Tuesday, November 27, 2012

Holiday Gift Guide 2012 - Gifts to promote fine motor development

Today I am sharing toys and games to promote the development of fine motor skills. Fine motor skills are the foundation for many self-help skills, such as zipping, buttoning and shoe tying, as well as the precursor to many school skills, such as handwriting skills scissor use. Read on for toy and games suggestions to develop fine motor skills.


Babies explore their environment through reaching, grasping, and sensory exploration. Here are a few toy suggestion to help facilitate that development. 

- Infant rings develop early reaching and grasping skills.

- Rattles are also great for developing reaching and grasping skills, as well as visual tracking.

- For the older babies in your life, a toy piggy bank is great for further developing hand eye coordination.


Toddlers are learning to use both of their hands together and to coordinate both sides of their bodies to do more complex activities.

- Lacing beads is a great way to develop bilateral coordination skills (using both hands together). These beads from Melissa and Doug are great (and you really can't go wrong with any Melissa and Doug toy).

- There are many great recipes available for play dough (like this DIY Jello Play Dough), but the original is great too! Play Doh and Play Doh accessories, like this set from Melissa and Doug, are great for developing hand muscles and early tool use.

- A classic pounding bench works on developing hand eye coordination. 

- Toddlers are beginning to color, but that coloring sometimes extends to every surface of the house! If you'd like to avoid that, Mess Free Markers are a good option. The only downside is, you will also need the appropriate paper to go with these markers.


Preschoolers like to build, use their imagination, and love to let their artistic abilities shine. Why not further develop fine motor skills while building, playing imaginative games and creating pieces of art?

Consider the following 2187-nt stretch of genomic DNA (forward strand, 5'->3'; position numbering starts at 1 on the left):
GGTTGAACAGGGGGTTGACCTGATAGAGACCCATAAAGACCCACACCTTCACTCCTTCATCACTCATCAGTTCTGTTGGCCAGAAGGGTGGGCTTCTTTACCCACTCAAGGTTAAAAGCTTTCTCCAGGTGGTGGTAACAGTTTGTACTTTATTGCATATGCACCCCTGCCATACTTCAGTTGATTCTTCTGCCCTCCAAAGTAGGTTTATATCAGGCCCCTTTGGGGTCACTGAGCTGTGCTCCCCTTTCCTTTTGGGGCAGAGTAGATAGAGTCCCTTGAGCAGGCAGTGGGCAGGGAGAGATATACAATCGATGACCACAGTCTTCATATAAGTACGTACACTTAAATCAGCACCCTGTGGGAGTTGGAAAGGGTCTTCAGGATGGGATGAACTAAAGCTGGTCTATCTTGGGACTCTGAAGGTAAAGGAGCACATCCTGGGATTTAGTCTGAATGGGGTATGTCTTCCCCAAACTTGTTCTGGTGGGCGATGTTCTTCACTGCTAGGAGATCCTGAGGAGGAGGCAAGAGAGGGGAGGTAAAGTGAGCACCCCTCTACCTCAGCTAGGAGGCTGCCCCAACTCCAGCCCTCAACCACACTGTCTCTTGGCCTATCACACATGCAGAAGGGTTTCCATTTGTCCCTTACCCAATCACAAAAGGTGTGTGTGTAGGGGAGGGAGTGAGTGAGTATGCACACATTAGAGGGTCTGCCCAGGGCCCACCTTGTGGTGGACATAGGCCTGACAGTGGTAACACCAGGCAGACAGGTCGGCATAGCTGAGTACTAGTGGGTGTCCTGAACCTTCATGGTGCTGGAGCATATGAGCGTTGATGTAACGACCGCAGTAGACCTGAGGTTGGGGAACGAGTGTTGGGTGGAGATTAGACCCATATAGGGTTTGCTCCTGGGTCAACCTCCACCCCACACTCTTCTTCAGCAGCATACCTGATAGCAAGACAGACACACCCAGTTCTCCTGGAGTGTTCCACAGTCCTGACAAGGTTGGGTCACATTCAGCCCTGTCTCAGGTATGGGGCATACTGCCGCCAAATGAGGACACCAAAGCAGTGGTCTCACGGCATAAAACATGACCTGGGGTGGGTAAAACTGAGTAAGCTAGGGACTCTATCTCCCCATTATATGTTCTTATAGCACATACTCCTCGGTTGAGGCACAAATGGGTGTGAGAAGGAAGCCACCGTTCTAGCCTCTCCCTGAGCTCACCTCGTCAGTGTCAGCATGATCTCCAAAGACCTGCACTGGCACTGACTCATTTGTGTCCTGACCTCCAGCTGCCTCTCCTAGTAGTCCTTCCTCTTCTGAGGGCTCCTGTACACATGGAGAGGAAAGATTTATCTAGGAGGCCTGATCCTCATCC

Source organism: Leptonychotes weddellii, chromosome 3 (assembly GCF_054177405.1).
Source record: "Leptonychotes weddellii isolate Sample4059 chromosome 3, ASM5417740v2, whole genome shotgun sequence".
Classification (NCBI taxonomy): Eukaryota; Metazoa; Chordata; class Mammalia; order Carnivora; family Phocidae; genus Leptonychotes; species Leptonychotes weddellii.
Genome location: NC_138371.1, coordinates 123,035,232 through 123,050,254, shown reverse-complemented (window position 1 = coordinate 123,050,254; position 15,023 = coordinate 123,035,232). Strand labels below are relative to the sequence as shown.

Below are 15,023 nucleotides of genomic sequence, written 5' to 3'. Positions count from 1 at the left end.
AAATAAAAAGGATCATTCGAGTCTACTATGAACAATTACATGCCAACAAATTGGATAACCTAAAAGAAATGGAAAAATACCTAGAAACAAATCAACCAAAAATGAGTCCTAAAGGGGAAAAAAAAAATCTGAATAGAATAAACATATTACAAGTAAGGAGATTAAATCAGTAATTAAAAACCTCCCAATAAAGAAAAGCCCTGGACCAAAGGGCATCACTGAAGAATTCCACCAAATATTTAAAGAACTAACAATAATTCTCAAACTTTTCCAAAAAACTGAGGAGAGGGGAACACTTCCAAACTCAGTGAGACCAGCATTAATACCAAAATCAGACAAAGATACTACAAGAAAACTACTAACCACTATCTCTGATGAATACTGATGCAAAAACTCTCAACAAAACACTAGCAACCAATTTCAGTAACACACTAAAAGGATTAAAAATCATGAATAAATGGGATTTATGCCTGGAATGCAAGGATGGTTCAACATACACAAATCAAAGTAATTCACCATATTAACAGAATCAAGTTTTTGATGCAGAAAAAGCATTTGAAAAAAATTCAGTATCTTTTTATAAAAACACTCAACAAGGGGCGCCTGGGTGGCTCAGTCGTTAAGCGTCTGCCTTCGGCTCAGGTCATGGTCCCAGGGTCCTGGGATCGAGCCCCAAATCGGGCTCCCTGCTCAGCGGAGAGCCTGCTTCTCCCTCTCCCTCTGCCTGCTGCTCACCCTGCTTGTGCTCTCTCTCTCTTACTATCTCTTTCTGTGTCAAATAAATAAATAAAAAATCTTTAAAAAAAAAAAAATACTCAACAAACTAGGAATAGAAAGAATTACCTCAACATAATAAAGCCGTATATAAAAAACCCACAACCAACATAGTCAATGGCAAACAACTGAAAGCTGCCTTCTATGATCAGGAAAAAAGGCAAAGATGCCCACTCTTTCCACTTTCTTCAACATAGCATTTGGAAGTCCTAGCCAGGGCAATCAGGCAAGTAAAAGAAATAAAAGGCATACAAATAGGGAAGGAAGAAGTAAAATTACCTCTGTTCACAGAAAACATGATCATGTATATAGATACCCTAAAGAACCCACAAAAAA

- I love the Sneaky Snacky Squirrel Game! This is a great first board game. I love that it works on counting and color skills, AND has a fun squirrel tong that develops fine motor skills, too!

- A Potato Head (whether it's a Mr. or a Mrs.) is a great way to work on body parts and fine motor skills at the same time. With all of the different Potato Heads out there, you are sure to find one to please your child.

- Little markers are great for little hands to promote an appropriate grasp. Crayola Pip Squeaks fit the bill perfectly.

- Using a vertical surface when coloring, like an easel, places the wrist in extension and strengthens little hands to get them ready for writing.

 - DUPLO bricks develop hand muscles and fine motor skills, while encouraging creativity.

School-age Children:

School-age children are fine tuning their motor skills, as well as learning more complex fine motor movements. Building toys and games are a great way to promote these skills.

- Operation is a classic game that requires fine motor precision to play. This is probably not the best choice if your child is sensitive to sounds.

- LEGO bricks develop hand muscles and fine motor skills and are the next step up from DUPLO bricks. With so many great LEGO sets to choose from, I'm sure you can find a set that matches your child's interests.

- For the budding engineer in your life, Snap Circuits and Snap Circuits, Jr develop fine motor and visual motor skills, while creating working electronic circuits and devices.

- I'm not recommending Silly Putty just because I love classic toys from my childhood. Silly Putty is a fun way to develop hand muscles. Hide small beads in the Silly Putty and have your child locate them for more of a challenge. Silly Putty also makes a great stocking stuffer!

Looking for even more ideas? Be sure to check out my Amazon Store!

*This post contains affiliate links.

1 comment:

  1. Hi Abby! I absolutely love your blog! I am an OT who has been working with adults in the acute care/home health setting but am about to transition to working part-time in the outpatient pediatric area of the hospital. I have been soaking up any resources/books I can get my hands on, and your blog has been very helpful. Thanks for sharing.


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